Tag Archives: School Vouchers

Oppose Harmful Vouchers Legislation in Congress

During School Choice Week in January, Senators Lamar Alexander (R-TN) and Tim Scott (R-SC) introduced two bills that would transform the public education system as we know it. By privatizing a majority of funds for public schools, The Scholarships for Kids Act (S. 1968/H.R. 4000) and The Creating Hope and Opportunity for Individuals and Communities through Education Act (S. 1909) (or the “CHOICE Act”) would together turn a significant amount of federal education funds into vouchers.

Read more…

voucher editorial cartoon

Guess Who’s Back, Back Again

The fight to increase school voucher programs has recently resurfaced. We’ve seen more discussions in the last few weeks in courts, state legislatures and even Congress. Although there are setbacks, for the most part we are fortunately seeing the facts win out—the evidence that not only do vouchers threaten religious liberty, but they are ineffective from an educational standpoint as well.

Read more…

School Vouchers: The Next Education Frontier?

School vouchers can be a tricky issue: the Supreme Court ruled that indirect voucher programs that put money in the hands of parents  are constitutional, but that direct government funding of private, and often religious schools, is not acceptable.  So if government voucher funds are given to parents who then use them to pay for the private school of their choosing, the funds can end up at Jewish day schools, Catholic high schools, Islamic institutions, or secular schools. This concept seems lost on one Louisiana state legislator, who enthusiastically supported Gov. Bobby Jindal’s voucher program until she discovered that the ability of parents to use funds at “religious” school does not by definition mean Christian schools. Once she discovered that funds could be used at Islamic schools in particular, she changed her position and opposed the program. Read more…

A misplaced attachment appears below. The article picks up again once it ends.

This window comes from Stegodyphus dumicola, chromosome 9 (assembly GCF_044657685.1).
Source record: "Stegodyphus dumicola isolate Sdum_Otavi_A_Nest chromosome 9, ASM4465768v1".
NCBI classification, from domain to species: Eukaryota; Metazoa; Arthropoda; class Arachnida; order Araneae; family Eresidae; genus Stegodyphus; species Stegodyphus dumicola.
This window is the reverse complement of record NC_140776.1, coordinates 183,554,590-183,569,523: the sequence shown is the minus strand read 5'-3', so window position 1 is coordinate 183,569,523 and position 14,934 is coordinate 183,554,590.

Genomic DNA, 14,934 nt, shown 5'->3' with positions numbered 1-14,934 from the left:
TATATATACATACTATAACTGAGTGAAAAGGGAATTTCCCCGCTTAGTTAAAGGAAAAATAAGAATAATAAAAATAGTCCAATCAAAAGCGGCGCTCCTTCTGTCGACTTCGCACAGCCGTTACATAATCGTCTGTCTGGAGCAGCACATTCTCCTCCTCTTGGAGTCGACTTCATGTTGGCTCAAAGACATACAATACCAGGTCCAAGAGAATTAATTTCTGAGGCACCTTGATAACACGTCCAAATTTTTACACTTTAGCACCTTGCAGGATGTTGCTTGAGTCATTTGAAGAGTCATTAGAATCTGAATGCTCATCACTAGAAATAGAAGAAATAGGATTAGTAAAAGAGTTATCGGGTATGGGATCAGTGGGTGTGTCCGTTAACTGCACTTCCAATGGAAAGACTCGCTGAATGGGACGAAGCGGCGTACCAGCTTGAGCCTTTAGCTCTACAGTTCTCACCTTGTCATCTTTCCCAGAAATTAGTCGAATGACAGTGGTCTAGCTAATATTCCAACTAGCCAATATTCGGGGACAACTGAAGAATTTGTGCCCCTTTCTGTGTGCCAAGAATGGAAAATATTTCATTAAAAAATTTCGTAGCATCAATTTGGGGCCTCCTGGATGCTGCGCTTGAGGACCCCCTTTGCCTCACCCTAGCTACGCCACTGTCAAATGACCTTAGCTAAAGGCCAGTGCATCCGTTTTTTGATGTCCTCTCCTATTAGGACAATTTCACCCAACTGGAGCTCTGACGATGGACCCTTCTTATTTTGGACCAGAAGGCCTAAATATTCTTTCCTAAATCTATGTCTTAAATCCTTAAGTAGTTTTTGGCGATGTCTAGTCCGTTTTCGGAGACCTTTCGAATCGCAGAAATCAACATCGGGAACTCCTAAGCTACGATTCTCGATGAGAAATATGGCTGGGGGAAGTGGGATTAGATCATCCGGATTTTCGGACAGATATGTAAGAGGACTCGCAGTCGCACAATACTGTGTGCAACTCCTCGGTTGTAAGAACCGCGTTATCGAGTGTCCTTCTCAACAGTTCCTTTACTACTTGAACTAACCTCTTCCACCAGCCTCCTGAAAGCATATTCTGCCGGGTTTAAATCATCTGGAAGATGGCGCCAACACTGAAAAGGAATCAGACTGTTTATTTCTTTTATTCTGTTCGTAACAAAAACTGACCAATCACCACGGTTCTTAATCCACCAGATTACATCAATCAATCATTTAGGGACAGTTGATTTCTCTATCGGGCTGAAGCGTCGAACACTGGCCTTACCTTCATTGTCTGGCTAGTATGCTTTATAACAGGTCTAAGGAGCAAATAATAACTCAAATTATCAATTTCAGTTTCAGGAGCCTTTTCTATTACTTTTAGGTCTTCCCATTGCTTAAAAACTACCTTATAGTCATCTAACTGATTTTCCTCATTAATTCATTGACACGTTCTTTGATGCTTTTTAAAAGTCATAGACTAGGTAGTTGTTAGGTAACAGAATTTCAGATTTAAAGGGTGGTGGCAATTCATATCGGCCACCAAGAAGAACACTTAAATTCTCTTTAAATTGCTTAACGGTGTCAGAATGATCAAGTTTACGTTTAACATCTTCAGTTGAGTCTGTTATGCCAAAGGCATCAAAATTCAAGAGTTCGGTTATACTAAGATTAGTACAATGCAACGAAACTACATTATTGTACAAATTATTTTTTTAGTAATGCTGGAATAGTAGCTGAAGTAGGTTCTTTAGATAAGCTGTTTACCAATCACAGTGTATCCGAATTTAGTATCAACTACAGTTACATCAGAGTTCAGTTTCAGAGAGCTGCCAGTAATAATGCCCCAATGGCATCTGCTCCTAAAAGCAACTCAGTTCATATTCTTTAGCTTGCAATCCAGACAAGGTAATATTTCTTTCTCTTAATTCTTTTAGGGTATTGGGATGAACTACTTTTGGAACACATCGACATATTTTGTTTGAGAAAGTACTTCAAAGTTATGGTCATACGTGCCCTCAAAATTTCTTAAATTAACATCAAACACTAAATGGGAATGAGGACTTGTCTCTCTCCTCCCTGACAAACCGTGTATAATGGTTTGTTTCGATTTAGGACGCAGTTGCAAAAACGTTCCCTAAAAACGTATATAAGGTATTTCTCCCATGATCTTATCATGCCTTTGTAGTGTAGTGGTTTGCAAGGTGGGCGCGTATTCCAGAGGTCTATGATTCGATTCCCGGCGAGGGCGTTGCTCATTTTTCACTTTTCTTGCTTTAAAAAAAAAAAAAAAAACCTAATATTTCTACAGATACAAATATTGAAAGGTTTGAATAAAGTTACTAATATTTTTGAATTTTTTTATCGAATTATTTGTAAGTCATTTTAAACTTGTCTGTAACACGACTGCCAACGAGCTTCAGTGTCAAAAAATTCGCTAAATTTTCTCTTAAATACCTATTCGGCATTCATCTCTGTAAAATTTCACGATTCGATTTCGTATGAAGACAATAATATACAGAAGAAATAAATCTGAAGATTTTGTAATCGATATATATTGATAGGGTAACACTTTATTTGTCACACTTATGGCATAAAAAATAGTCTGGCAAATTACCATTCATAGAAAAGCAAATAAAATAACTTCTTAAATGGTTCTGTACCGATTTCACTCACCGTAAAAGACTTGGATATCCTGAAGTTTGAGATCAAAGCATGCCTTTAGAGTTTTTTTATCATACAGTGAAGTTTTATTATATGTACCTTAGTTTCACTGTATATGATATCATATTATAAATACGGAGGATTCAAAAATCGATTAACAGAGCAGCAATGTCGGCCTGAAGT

President Obama Cuts Deal on D.C. Vouchers—Again

 

It was reported yesterday afternoon that President Obama has made a deal with Congressional leadership to continue funding the D.C. voucher program. In his fiscal year 2013 budget, President Obama asked for no new funding of the program, but the recently announced deal represents an about-face: Not only will the deal continue the program for another year, but it will also increase enrollment by about 85 students and expedite the approval of children into the program. The program, created in 2004 by Congress, is the only federally directed voucher program in the nation.  Many students in the D.C. voucher program spend the funds they receive at parochial schools, which, to many advocates—including the Reform Movement—constitutes an obvious violation of church-state separation protected by the First Amendment. Read more…

Congress Extends D.C. Voucher Program

Last year, the Republican leadership was able to secure the continuation of funding for the D.C. voucher program as part of the budget deal.  While President Obama publicly opposed school vouchers, he ultimately signed the legislation that continued the D.C. program.  In a move meant to strengthen America’s public school system and to reassert his opposition to vouchers, President Obama’s budget proposal for 2013 includes no new funding for the D.C. voucher program.  But the House of Representatives took President Obama’s budget proposal and virtually ignored it.